This Month's Good News
1. Grand Canyon guardian
> Date: Jan. 14
> Location: Grand Canyon National Park, Arizona
Rose Torphy became a junior ranger at Grand Canyon National Park in mid-January when she visited the park for the second time. Torphy was in the park’s gift shop and asked an employee about the junior ranger program. Her inquisitiveness led to her taking the oath as a junior ranger. Torphy said she wants to help preserve the park for her great and great-great grandchildren. The 103-year-old great-great-grandmother is older than the park itself, which celebrates its centennial on Feb. 26. Torphy is a mother of three, grandmother of nine, great-grandmother of 18, and great-great grandmother of 10.
2. Homeless kids help design their school
> Date: Jan. 28
> Location: Oklahoma City, Oklahoma
Oklahoma City-based nonprofit Positive Tomorrows has been helping educate homeless children since 1989. When the nonprofit considered constructing a building to accommodate the needs of its students, it sought the design services of MA+ Architecture. The architect also got input from the school’s students. The firm worked with staff and students to develop a design plan to meet the challenges homeless students face. The new building is scheduled to open in September and will serve children from infants to eighth grade with a capacity for 210 children — nearly triple its current capacity.
3. Frozen cat revives
> Date: Jan. 31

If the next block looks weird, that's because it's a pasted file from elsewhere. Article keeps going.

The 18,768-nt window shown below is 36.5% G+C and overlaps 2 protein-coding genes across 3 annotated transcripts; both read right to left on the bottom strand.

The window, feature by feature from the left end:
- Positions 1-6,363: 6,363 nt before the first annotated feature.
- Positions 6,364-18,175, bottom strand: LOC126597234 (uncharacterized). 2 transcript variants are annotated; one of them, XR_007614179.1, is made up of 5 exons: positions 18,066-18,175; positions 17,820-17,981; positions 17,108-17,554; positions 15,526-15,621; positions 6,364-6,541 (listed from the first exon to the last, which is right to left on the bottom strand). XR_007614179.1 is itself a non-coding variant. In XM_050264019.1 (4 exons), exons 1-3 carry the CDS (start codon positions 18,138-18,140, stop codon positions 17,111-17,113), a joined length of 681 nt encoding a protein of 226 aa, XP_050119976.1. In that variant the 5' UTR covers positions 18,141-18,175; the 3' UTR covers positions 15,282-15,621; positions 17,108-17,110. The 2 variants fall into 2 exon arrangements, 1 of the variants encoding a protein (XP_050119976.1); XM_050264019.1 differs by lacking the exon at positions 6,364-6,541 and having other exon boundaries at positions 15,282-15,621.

> Location: Kalispell, Montana
A cat named Fluffy used one of her nine lives after her owners in Montana found her frozen in a snowbank in 8 degree weather. They took Fluffy to an animal clinic and after several hours of applying warm water and blankets, the feline’s temperature was still low, so they took her to the emergency room, where Fluffy eventually made a full recovery. There is a change in her lifestyle, however. Fluffy in now an indoor cat.
4. A basket to remember
> Date: Feb. 1
> Location: Alleman, Iowa
Eighteen-year-old Clay Warner, who is legally blind and has cerebral palsy, is known as “Heart and Soul of North Polk High School.” Warner plays for the school’s basketball team and has suited up for every game this year though he had not played. Earlier this month, he got his chance to get in a basketball game. With a minute left, Warner got the ball in the corner and sunk a basket, and fans from rival Roland-Story as well as North Polk broke into cheers.
5. Stem cell hope for diabetes
> Date: Feb. 1
> Location: San Francisco, California
In what is being called a medical breakthrough, researchers for the first time have converted human stem cells into insulin-generating cells in an effort to create a cure for type 1 (T1) diabetes. Scientists from the University of California at San Francisco have long sought the ability to replace these cells through regenerative medicine.
T1 diabetes wipes out the cells that produce insulin from the pancreas. This type of diabetes occurs usually in childhood. Destruction of these cells inhibits the ability of insulin to regulate glucose levels in the blood, leading to surges in blood sugar that can damage organs.